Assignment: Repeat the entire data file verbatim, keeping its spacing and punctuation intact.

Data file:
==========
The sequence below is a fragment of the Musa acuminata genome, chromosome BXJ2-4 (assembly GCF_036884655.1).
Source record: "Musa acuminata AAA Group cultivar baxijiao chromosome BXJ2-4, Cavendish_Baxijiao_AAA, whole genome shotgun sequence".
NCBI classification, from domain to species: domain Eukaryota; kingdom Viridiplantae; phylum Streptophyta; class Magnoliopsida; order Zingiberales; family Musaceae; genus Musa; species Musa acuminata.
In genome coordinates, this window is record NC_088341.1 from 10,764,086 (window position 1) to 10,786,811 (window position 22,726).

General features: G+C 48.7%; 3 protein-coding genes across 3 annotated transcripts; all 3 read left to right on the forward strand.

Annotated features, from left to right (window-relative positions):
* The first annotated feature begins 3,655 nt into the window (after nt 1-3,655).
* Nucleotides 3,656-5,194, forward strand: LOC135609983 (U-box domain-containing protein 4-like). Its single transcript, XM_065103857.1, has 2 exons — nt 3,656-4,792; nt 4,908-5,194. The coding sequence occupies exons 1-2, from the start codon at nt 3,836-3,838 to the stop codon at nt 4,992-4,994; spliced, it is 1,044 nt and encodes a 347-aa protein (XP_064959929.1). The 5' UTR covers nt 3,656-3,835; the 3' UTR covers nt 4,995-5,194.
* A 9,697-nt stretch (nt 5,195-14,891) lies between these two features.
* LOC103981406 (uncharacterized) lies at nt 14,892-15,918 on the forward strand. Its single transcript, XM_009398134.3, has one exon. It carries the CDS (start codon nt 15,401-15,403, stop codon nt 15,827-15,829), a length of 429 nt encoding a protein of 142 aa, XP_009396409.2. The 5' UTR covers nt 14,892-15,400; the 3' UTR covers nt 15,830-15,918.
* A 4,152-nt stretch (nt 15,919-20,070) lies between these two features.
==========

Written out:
The sequence below is a fragment of the Musa acuminata genome, chromosome BXJ2-4 (assembly GCF_036884655.1).
Source record: "Musa acuminata AAA Group cultivar baxijiao chromosome BXJ2-4, Cavendish_Baxijiao_AAA, whole genome shotgun sequence".
NCBI classification, from domain to species: domain Eukaryota; kingdom Viridiplantae; phylum Streptophyta; class Magnoliopsida; order Zingiberales; family Musaceae; genus Musa; species Musa acuminata.
In genome coordinates, this window is record NC_088341.1 from 10,764,086 (window position 1) to 10,786,811 (window position 22,726).

General features: G+C 48.7%; 3 protein-coding genes across 3 annotated transcripts; all 3 read left to right on the forward strand.

Annotated features, from left to right (window-relative positions):
* The first annotated feature begins 3,655 nt into the window (after nt 1-3,655).
* Nucleotides 3,656-5,194, forward strand: LOC135609983 (U-box domain-containing protein 4-like). Its single transcript, XM_065103857.1, has 2 exons — nt 3,656-4,792; nt 4,908-5,194. The coding sequence occupies exons 1-2, from the start codon at nt 3,836-3,838 to the stop codon at nt 4,992-4,994; spliced, it is 1,044 nt and encodes a 347-aa protein (XP_064959929.1). The 5' UTR covers nt 3,656-3,835; the 3' UTR covers nt 4,995-5,194.
* A 9,697-nt stretch (nt 5,195-14,891) lies between these two features.
* LOC103981406 (uncharacterized) lies at nt 14,892-15,918 on the forward strand. Its single transcript, XM_009398134.3, has one exon. It carries the CDS (start codon nt 15,401-15,403, stop codon nt 15,827-15,829), a length of 429 nt encoding a protein of 142 aa, XP_009396409.2. The 5' UTR covers nt 14,892-15,400; the 3' UTR covers nt 15,830-15,918.
* A 4,152-nt stretch (nt 15,919-20,070) lies between these two features.